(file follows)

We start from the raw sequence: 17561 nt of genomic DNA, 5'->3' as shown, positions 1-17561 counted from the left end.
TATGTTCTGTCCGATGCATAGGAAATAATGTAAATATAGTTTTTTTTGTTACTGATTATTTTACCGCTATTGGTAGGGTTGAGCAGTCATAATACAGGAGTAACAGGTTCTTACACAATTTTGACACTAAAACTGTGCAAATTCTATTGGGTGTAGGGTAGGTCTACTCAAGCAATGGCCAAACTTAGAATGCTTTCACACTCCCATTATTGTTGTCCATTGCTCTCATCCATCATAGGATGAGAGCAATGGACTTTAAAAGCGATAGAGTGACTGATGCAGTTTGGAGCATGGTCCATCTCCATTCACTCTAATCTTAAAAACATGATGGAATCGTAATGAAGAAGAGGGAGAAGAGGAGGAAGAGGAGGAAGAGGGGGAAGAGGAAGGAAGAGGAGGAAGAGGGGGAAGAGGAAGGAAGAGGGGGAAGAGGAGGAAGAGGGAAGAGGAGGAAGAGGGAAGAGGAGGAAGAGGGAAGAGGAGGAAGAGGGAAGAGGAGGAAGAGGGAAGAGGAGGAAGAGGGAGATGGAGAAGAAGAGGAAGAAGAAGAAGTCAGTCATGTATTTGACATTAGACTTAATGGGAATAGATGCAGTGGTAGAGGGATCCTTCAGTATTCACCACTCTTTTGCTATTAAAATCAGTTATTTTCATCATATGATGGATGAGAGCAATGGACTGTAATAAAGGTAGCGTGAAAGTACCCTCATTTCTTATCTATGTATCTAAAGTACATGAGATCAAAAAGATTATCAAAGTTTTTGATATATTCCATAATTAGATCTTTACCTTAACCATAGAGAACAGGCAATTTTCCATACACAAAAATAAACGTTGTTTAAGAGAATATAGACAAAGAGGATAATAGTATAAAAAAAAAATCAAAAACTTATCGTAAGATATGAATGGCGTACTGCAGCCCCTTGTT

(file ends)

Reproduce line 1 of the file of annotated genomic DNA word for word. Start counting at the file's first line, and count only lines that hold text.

We start from the raw sequence: 17561 nt of genomic DNA, 5'->3' as shown, positions 1-17561 counted from the left end.